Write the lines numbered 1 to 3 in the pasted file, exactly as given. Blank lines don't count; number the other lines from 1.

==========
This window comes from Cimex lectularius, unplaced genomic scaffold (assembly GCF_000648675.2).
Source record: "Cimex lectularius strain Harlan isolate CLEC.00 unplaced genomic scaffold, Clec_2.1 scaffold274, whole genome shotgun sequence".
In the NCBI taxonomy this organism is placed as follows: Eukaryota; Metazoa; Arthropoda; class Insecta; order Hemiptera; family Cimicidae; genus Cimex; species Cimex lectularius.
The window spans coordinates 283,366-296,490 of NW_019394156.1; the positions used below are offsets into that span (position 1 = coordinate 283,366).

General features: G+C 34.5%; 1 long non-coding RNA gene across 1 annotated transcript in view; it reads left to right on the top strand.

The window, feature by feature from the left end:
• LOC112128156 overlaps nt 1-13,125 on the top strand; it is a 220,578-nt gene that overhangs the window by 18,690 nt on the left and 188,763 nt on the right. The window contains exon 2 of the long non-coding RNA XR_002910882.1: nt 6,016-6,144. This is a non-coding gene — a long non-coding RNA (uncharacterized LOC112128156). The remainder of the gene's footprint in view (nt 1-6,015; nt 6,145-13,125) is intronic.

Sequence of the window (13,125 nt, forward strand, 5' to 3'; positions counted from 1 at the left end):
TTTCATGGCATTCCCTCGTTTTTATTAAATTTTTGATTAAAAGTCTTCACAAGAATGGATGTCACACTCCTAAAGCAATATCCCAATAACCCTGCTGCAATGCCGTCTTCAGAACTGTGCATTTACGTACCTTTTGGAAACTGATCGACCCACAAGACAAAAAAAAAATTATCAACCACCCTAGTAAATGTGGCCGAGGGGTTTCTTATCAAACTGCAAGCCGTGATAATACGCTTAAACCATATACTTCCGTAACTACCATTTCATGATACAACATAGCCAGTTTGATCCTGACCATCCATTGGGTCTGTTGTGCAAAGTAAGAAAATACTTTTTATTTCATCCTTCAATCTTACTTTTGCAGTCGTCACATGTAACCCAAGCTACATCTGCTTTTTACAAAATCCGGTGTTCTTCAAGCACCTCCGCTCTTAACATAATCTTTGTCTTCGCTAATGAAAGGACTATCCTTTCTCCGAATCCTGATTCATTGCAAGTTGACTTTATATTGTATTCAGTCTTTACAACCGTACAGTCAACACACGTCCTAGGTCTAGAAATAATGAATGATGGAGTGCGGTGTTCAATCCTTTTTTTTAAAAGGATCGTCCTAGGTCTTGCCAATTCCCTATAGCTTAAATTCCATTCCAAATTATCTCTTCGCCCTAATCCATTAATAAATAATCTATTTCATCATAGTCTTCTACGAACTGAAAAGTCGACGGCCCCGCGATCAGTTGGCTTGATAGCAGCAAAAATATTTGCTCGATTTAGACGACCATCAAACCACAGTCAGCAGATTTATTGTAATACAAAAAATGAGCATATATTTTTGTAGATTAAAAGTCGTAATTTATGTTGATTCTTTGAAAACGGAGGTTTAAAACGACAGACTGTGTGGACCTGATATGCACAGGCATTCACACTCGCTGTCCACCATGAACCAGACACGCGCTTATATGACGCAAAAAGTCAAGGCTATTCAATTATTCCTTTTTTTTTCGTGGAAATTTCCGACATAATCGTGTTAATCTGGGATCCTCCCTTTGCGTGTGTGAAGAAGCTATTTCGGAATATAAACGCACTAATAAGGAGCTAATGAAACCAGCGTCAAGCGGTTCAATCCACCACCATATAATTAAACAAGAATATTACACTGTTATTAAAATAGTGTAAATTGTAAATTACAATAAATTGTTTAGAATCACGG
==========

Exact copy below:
This window comes from Cimex lectularius, unplaced genomic scaffold (assembly GCF_000648675.2).
Source record: "Cimex lectularius strain Harlan isolate CLEC.00 unplaced genomic scaffold, Clec_2.1 scaffold274, whole genome shotgun sequence".
In the NCBI taxonomy this organism is placed as follows: Eukaryota; Metazoa; Arthropoda; class Insecta; order Hemiptera; family Cimicidae; genus Cimex; species Cimex lectularius.